"[T]here are, at bottom, basically two ways to order social affairs, Coercively, through the mechanisms of the state -- what we can call political society. And voluntarily, through the private interaction of individuals and associations -- what we can call civil society. ... In a civil society, you make the decision. In a political society, someone else does. ... Civil society is based on reason, eloquence, and persuasion, which is to say voluntarism. Political society, on the other hand, is based on force." ~ Ed Crane
The Real Debate
Exclusive to STR
Most of STR's readers by now are likely no longer deluded by the falsehood of the Left Wing vs. Right Wing argument. Most of you correctly perceive both "wings" as really being one force unified against individual liberty in both economic and personal affairs. However, it occurred to me recently that--even in libertarian circles--there is still a strong perception of America's overall philosophical wrestling match boiling down to Big Government Statists vs. Small Government Minarchists vs. Zero Government Anarchists. Take your pick, wait for the bell, and no hitting below the belt.
Yet, it then occurred to me that even this is inadequate to accurately describe the situation. Looking further, I think what we can truly say is that the entire debate revolves around this: There are those who believe in laissez-faire free market capitalism, and there are those who don't. Let's have a closer look at this.
Those who believe in a regulated economy, first of all, will point to the current recession as indicative of perceived flaws in free market philosophy that government--and its endless interventionist tactics--must be there to counter when necessary. Never mind that in truth such Keynesian beliefs, as libertarian Austrian School economists have long warned, are almost exclusively responsible for the current conditions--from the existence of the Federal Reserve and fiat currency inflation, to the burst of the housing bubble and mass unemployment. Interventionists will still argue: "You say we are limiting freedom. But how free is a man with no job, no home, no health care, and no retirement plan?"
This is where things get interesting. This is where the fundamental difference between those who actually understand a few things and those who don't, or won't, or can't is exposed under unerasable light.
What such interventionists focus on--or, what they like to think they're focusing on--is "compassion"; that is, using government as a catch-all tool to provide for those who fail to provide for themselves. What they are most reluctant to admit, both to others and themselves in many cases, is that in order for this to be possible, government must threaten what it always threatens in order to sustain itself in the first place: Brute force, up to and including deadly force, in order to carry out whatever its mission du jour happens to be. Squirm as they might, these apologists for government can't get around this fundamental precondition.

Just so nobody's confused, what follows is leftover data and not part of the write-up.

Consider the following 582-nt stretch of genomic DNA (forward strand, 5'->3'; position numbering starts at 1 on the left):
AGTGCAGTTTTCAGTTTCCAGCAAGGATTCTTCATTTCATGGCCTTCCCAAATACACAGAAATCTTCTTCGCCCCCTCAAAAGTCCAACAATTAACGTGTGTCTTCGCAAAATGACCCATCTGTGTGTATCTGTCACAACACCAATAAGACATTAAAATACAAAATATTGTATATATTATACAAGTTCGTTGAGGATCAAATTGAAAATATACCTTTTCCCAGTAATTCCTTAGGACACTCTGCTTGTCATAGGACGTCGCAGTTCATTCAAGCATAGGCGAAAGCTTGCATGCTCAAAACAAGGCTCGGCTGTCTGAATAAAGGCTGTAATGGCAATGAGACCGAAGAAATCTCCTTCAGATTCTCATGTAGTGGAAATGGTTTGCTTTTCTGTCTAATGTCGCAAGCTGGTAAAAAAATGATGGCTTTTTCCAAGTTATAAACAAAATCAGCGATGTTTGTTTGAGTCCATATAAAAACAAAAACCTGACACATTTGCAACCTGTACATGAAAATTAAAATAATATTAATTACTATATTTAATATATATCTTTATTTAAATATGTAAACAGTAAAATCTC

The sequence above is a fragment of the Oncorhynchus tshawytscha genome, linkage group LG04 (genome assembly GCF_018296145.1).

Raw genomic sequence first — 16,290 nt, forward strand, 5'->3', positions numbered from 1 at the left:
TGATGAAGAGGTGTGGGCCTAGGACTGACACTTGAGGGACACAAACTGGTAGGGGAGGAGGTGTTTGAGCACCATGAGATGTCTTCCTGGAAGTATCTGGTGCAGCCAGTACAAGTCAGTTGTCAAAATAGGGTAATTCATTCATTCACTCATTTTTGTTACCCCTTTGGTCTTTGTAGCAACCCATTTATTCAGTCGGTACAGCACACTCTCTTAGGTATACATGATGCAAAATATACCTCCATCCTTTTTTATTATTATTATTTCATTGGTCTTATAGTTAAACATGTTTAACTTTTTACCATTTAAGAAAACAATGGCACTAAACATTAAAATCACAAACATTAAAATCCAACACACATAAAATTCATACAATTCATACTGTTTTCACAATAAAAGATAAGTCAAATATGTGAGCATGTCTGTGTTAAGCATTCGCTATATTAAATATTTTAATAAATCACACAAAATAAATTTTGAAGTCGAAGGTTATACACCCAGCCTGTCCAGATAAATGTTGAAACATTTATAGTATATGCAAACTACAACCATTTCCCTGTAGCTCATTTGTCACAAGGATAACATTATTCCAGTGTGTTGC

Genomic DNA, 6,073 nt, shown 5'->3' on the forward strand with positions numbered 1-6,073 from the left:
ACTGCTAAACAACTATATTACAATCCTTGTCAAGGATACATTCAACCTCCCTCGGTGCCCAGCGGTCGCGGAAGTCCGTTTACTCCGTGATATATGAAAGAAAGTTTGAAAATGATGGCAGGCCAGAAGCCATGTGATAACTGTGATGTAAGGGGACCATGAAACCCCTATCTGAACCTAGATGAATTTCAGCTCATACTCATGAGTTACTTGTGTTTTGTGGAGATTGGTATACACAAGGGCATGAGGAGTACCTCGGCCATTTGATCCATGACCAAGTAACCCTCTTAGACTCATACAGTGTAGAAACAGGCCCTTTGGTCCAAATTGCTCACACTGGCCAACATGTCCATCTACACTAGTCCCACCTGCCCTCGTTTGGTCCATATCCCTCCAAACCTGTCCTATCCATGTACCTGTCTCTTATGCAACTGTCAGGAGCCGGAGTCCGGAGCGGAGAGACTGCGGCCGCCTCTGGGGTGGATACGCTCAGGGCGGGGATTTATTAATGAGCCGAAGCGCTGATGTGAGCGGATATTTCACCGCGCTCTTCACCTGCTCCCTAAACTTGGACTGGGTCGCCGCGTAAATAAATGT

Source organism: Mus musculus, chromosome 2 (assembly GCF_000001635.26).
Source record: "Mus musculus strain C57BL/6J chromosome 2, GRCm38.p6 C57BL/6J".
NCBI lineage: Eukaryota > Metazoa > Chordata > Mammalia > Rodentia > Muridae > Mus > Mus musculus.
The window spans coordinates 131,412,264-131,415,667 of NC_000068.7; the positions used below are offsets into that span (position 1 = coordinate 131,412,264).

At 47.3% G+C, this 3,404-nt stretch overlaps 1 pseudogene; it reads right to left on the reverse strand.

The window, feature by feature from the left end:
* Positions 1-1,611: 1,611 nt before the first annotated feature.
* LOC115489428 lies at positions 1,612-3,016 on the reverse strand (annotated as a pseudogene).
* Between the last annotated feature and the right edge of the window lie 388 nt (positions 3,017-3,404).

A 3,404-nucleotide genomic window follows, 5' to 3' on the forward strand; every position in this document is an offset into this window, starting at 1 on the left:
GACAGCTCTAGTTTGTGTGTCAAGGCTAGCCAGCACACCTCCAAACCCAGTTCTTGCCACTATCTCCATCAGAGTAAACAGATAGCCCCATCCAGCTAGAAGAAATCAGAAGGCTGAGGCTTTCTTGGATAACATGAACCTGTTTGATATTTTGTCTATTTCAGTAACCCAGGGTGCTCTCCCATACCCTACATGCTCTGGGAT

Some of them, at this point--many in my experience, actually--will then bare their fangs in retort, only to show the true vampire, the true werewolf, lurking beneath the seemingly mild--usually leftist--exterior mask. They will admit of advocating raw force when some mean, greedy, selfish individualist decides to resist their Marxist fantasies. They wallow in the fecal matter of their own innate hypocrisy. And they would be laughable were the legacy of their illogical zealotry not so tragic, and wholly unjust.
Try to imagine having a conversation with one of these folks back around, say, 1850 or so. You put forth the idea that slavery is immoral. They nearly jump out of their seat with outrage, stating that the economy would collapse, the cotton and textile industries would fail, no one else would give blacks jobs, and increased crime would result.
Personally, I'm not too concerned about what happens when we remove violence and coercion from a given situation. Things resolve themselves, as history demonstrates time and again. Market forces, with their endless choices and innovations, rectify inequities justly and peaceably, when not artificially distorted by governments and their guns, bombs, and other weapons. As another recent column by Jim Davies, published here at STR points out, you don't kill your customers or your employees, current or prospective. That's called bad business.
And so is intervention in a true free market. Hence, so also is the sum total of government.